I don't say this to be mean or insensitive, but I don't want you to get restless worrying about it.
Interesting; why do you think she wouldn't care? IMO most providers would want to know.
 
  • Like
Reactions: Winged Scapula

samac

2+ Year Member
Dec 11, 2014
1,822
2,445
Status
Medical Student
Interesting; why do you think she wouldn't care? IMO most providers would want to know.
I just really think she wouldn't. You all aren't regular patients of hers and it was one visit a while back. Very likely she doesn't remember you all and you didn't follow up after a week.
What she was doing was following a protocol, trying the easiest way out first and if it still persisted after a week then you return and move on and take the next step.
 
OP
pd1112
Dec 5, 2012
865
699
Status
Medical Student
I just really think she wouldn't. You all aren't regular patients of hers and it was one visit a while back. Very likely she doesn't remember you all and you didn't follow up after a week.
What she was doing was following a protocol, trying the easiest way out first and if it still persisted after a week then you return and move on and take the next step.
You're probably right about not remembering my s/o specifically as a one-time patient nor any specifics about the lesion after examining it for 20 seconds. I don't think any protocol applied in this case nor do I think there's any protocol that says use OTC topicals for chronic lesions. Likewise, there was no plan or instructions for followup. But the point is, missing a cancer dx is missing a cancer dx, no matter the severity. Even with both of us knowing that a BCC isn't that serious in the grand scheme, it's still unsettling to be told you have cancer at the age of 25; even more so for the vast majority of patients with no medical background, who would be more likely to stir up some backlash towards the provider (confrontation, social media, legal action even if not warranted). I hope that we all want to be informed of our mistakes and oversights so we can minimize them in the future. By reaching out to her, we aren't hoping for a "got you" moment, apology or anything similar, although that might be appropriate for other patients in order to minimize the chance of any backlash. The hope would be that because she was informed, the next time she has an unfamiliar case, she might take a little time to consider a more thorough differential or consult her attending, if neither were done in the first place.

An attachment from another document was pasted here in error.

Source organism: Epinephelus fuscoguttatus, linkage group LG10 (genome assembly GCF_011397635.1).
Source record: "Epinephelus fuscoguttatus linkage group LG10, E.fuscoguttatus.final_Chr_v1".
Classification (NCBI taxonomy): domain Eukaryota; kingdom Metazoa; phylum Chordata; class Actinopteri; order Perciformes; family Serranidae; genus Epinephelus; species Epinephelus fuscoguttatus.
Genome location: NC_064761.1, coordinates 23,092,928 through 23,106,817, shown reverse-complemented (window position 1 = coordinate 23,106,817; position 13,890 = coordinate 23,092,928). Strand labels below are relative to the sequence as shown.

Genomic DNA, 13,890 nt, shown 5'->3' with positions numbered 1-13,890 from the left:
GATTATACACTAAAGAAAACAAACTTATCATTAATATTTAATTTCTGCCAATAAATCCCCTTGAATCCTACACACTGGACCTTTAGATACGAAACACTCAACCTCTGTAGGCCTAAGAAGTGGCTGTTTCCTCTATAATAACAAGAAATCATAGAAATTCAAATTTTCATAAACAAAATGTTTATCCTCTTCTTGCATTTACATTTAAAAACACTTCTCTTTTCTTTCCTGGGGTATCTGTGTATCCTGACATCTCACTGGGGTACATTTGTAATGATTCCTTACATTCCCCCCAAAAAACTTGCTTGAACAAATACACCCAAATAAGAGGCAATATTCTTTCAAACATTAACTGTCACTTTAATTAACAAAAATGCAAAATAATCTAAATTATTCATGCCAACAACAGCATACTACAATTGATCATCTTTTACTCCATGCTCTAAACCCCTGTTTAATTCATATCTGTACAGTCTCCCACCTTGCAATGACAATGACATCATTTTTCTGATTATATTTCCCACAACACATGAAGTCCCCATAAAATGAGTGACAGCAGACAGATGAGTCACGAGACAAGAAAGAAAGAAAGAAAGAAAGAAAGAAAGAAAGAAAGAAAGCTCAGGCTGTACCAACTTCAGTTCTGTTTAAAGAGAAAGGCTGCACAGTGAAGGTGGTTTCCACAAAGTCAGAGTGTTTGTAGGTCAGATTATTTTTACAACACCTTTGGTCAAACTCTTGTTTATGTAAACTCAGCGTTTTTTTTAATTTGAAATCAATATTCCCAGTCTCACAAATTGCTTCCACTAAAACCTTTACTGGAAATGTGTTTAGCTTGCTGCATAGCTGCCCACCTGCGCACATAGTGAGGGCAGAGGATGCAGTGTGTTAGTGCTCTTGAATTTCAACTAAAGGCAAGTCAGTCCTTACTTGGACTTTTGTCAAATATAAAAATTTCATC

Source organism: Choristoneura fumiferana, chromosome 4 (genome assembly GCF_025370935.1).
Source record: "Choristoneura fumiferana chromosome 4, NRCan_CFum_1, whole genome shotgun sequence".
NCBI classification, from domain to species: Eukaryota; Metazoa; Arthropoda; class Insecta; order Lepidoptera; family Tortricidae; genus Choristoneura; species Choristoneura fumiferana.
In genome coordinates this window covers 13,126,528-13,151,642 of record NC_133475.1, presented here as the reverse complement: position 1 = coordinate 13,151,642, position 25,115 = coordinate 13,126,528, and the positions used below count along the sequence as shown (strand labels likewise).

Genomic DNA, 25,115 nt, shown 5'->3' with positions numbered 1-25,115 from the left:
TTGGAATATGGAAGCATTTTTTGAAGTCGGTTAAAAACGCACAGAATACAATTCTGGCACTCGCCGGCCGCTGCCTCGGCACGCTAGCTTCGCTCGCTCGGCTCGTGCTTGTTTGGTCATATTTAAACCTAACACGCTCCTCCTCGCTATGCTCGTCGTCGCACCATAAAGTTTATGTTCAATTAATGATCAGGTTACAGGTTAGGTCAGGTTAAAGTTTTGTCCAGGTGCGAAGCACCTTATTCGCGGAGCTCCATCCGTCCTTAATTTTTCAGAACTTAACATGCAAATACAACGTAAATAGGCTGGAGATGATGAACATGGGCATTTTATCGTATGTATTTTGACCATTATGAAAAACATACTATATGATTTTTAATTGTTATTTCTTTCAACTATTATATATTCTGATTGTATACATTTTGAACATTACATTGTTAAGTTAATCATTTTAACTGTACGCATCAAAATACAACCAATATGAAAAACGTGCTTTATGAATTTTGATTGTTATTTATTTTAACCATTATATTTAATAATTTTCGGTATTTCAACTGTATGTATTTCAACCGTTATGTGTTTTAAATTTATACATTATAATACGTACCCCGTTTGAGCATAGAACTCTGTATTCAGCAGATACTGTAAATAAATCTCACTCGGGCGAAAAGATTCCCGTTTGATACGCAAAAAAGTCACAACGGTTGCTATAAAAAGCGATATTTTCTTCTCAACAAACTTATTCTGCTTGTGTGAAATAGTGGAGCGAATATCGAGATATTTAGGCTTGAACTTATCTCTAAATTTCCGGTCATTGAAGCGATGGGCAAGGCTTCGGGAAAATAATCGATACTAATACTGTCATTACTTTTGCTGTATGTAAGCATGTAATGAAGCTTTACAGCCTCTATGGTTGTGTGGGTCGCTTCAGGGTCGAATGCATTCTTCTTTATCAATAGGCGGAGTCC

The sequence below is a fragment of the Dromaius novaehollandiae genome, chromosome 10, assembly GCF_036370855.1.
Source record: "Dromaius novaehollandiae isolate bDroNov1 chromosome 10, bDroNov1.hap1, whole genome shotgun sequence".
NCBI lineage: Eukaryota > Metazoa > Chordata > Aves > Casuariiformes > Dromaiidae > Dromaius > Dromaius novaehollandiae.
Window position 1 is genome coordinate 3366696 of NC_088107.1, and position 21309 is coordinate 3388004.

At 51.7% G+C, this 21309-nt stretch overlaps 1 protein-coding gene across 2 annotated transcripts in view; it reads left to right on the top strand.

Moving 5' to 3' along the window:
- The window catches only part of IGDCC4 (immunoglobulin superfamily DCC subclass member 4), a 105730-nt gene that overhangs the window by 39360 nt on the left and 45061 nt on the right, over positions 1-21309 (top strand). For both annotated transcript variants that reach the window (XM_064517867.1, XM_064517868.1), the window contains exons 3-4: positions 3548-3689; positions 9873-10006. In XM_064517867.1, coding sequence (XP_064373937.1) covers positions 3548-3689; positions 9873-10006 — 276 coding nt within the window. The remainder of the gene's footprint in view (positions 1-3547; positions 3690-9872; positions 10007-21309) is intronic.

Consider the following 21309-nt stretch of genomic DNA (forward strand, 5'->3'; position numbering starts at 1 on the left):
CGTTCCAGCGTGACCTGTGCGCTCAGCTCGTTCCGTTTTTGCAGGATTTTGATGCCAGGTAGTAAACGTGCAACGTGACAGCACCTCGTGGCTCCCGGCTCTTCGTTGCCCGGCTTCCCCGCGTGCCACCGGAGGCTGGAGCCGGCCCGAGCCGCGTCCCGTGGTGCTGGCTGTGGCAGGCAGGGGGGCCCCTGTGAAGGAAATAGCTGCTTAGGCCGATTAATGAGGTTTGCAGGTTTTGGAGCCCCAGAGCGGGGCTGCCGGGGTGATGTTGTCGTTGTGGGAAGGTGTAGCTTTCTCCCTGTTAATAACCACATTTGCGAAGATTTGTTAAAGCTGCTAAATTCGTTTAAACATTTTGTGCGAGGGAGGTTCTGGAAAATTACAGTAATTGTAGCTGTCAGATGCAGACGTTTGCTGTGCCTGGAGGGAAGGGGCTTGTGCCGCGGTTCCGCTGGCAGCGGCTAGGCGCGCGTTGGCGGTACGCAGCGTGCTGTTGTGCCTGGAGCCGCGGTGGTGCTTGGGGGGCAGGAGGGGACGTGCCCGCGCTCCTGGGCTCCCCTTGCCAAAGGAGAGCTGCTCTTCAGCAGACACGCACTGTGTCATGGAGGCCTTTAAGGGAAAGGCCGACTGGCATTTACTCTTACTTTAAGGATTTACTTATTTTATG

• Like
Reactions: bc65

Psai

This space for lease
Removed
5+ Year Member
Jan 2, 2014
11,519
23,501
ヽ(´ー`)ノ
Status
Resident [Any Field]
Despite all the dislike I have for NPs, I think that a missed diagnosis is not the issue either. Anyone can miss a diagnosis. Medicine is difficult and when you hit the clinical years, you will see that diseases rarely fit the textbook definition. A lot of the time, we go with our best guess of what's going on based on the available information and hope for the best. You also have a misguided view of what attendings actually do with midlevels. There is little supervision unless the midlevel decides that the disease is serious enough to warrant the doctor's attention. However, doctors are much better trained than midlevels to determine what is serious or not so you see the dilemma here.

It's also tough to get good followup because if you make a mistake, the person is likely to go to someone else in the future
 

Bacchus

Staff member
Administrator
10+ Year Member
Apr 28, 2007
21,027
2,325
Status
Attending Physician
You're probably right about not remembering my s/o specifically as a one-time patient nor any specifics about the lesion after examining it for 20 seconds. I don't think any protocol applied in this case nor do I think there's any protocol that says use OTC topicals for chronic lesions. Likewise, there was no plan or instructions for followup. But the point is, missing a cancer dx is missing a cancer dx, no matter the severity. Even with both of us knowing that a BCC isn't that serious in the grand scheme, it's still unsettling to be told you have cancer at the age of 25; even more so for the vast majority of patients with no medical background, who would be more likely to stir up some backlash towards the provider (confrontation, social media, legal action even if not warranted). I hope that we all want to be informed of our mistakes and oversights so we can minimize them in the future. By reaching out to her, we aren't hoping for a "got you" moment, apology or anything similar, although that might be appropriate for other patients in order to minimize the chance of any backlash. The hope would be that because she was informed, the next time she has an unfamiliar case, she might take a little time to consider a more thorough differential or consult her attending, if neither were done in the first place.